During family week, my whole family, all nine of them, came to Arizona. They spent a few days learning about eating disorders, what relapse would look like, and the like. The pinacle of this week was the “Truth in Love”. During this time, I was to share with them why I felt I had developed anorexia. I remember being terrified because I knew I would  have to talk to my dad about how his behavior in our home growing up had affected me. I felt like I was jumping off a cliff and did not know what the landing would look like. I walked in the room, where everyone waited, and shared my heart. I remember saying to my dad the words “You scared me”. I let those words go, and watching what God did next was nothing short of a miracle in my eyes. My dad wept. He wept, he said he was sorry, he said he was wrong. And in that moment, the Lord touched my heart, and the heart of my dad, and a healing happened that I cannot describe. A weight I had carried for 20 years was gone. With the words “I’m sorry.”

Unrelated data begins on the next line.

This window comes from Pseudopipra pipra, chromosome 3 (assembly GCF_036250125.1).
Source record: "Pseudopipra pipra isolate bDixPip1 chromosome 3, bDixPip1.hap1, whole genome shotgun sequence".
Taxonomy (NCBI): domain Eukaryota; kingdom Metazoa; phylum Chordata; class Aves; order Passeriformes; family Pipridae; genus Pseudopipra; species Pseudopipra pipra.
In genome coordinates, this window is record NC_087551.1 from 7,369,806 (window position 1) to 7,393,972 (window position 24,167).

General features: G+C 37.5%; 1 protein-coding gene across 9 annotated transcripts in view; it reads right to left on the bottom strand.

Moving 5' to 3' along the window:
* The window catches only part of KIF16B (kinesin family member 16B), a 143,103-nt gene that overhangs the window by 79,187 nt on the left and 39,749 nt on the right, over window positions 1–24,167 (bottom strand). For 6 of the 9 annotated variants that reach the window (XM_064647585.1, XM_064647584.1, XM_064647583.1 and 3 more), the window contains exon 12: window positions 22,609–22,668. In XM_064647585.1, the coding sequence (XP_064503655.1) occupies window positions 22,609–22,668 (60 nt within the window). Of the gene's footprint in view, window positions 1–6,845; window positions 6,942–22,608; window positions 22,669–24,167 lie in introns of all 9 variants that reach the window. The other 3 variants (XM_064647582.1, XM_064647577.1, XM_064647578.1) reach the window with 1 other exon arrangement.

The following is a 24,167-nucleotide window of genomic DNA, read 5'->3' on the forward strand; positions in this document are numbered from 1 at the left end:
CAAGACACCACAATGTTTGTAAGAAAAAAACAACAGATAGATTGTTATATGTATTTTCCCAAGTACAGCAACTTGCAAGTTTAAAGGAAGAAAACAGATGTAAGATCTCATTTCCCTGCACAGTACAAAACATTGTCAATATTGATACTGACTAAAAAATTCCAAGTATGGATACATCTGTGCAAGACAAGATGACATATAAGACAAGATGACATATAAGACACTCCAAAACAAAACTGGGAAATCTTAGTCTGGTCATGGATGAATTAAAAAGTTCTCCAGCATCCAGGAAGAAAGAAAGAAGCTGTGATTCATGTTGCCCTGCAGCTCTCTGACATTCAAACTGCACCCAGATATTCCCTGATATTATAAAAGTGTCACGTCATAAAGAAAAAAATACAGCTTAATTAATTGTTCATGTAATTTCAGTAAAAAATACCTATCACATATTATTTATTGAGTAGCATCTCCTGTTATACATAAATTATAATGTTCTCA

I know this may not seem like a Father’s Day post, but since that day my dad and I have been even closer. I am no longer scared to share my heart, to stand up to him, or to have boundaries with him. I have learned to trust him and I have seen him love his wife, my siblings and step-siblings, and his grandchildren well. I have apologized for being a punk and ask for apologies. My dad loves me well.

So, Dad, thanks. Thank you for writing me letters in treatment. Thank you for coming to every single tennis match or tournament I had. Thank you for taking me shopping, buying me groceries, and visiting me in Honduras (twice!). Thank you for feeding my dog. Thank you for calling me every single day from the time you and mom seperated until today. Thank you for not punching you know who on the airplane, and thank you for wanting to punch you know who.  Thank you for painting my room, fixing my car, taking me to dinner, and telling me you love me.

I love you, Dad.